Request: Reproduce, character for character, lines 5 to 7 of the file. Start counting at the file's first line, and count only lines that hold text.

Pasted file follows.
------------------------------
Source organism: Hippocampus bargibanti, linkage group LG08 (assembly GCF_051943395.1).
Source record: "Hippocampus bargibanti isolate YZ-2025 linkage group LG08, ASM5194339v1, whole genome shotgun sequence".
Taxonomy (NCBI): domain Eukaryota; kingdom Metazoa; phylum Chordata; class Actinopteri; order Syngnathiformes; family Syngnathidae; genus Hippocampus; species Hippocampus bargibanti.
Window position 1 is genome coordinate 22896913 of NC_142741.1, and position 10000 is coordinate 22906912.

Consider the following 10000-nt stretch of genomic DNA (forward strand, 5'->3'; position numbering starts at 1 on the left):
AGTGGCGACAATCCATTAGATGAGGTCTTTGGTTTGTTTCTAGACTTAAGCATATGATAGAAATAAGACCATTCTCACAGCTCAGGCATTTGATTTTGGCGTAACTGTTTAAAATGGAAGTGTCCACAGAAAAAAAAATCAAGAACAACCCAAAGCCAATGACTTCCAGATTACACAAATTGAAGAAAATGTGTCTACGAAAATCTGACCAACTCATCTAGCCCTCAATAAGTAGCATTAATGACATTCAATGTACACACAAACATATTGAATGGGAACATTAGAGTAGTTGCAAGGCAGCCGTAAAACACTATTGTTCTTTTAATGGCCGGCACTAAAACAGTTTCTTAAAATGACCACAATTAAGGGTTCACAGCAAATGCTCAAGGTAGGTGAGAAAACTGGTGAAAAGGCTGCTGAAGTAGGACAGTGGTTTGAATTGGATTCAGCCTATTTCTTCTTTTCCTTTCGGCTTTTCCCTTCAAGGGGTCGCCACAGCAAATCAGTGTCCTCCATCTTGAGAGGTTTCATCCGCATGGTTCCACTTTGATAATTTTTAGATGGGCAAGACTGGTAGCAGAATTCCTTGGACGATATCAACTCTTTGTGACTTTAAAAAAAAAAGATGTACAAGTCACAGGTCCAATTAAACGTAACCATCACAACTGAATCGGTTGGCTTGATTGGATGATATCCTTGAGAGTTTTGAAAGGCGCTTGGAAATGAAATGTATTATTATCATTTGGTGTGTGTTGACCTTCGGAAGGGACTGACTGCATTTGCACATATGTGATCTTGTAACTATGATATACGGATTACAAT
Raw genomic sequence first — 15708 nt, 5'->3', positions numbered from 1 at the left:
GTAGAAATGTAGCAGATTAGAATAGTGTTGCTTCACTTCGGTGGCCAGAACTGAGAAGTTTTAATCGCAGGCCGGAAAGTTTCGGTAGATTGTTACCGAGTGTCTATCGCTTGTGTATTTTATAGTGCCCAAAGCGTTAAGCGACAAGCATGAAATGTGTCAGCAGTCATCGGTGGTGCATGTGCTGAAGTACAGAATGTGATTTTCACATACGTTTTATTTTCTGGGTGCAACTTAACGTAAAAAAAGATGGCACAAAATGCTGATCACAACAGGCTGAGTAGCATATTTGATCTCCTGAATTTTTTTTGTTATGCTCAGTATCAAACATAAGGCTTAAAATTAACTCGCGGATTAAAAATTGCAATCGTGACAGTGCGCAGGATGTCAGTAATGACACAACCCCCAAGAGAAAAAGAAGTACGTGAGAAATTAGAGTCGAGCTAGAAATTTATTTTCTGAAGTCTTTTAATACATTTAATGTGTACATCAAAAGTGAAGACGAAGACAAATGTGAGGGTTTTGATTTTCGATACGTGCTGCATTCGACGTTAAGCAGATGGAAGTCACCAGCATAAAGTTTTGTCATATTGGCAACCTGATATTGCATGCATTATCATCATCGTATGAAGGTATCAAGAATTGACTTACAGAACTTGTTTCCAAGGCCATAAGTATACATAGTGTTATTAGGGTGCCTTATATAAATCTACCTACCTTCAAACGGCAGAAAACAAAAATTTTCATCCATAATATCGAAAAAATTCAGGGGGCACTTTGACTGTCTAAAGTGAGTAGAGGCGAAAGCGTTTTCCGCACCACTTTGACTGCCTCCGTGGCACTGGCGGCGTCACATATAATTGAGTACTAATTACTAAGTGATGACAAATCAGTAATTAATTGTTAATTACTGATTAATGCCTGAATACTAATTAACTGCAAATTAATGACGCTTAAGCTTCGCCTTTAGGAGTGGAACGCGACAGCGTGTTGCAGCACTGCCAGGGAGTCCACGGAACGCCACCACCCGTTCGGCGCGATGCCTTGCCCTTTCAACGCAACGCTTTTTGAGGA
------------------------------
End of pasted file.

Consider the following 10000-nt stretch of genomic DNA (forward strand, 5'->3'; position numbering starts at 1 on the left):
AGTGGCGACAATCCATTAGATGAGGTCTTTGGTTTGTTTCTAGACTTAAGCATATGATAGAAATAAGACCATTCTCACAGCTCAGGCATTTGATTTTGGCGTAACTGTTTAAAATGGAAGTGTCCACAGAAAAAAAAATCAAGAACAACCCAAAGCCAATGACTTCCAGATTACACAAATTGAAGAAAATGTGTCTACGAAAATCTGACCAACTCATCTAGCCCTCAATAAGTAGCATTAATGACATTCAATGTACACACAAACATATTGAATGGGAACATTAGAGTAGTTGCAAGGCAGCCGTAAAACACTATTGTTCTTTTAATGGCCGGCACTAAAACAGTTTCTTAAAATGACCACAATTAAGGGTTCACAGCAAATGCTCAAGGTAGGTGAGAAAACTGGTGAAAAGGCTGCTGAAGTAGGACAGTGGTTTGAATTGGATTCAGCCTATTTCTTCTTTTCCTTTCGGCTTTTCCCTTCAAGGGGTCGCCACAGCAAATCAGTGTCCTCCATCTTGAGAGGTTTCATCCGCATGGTTCCACTTTGATAATTTTTAGATGGGCAAGACTGGTAGCAGAATTCCTTGGACGATATCAACTCTTTGTGACTTTAAAAAAAAAAGATGTACAAGTCACAGGTCCAATTAAACGTAACCATCACAACTGAATCGGTTGGCTTGATTGGATGATATCCTTGAGAGTTTTGAAAGGCGCTTGGAAATGAAATGTATTATTATCATTTGGTGTGTGTTGACCTTCGGAAGGGACTGACTGCATTTGCACATATGTGATCTTGTAACTATGATATACGGATTACAAT
Raw genomic sequence first — 15708 nt, 5'->3', positions numbered from 1 at the left: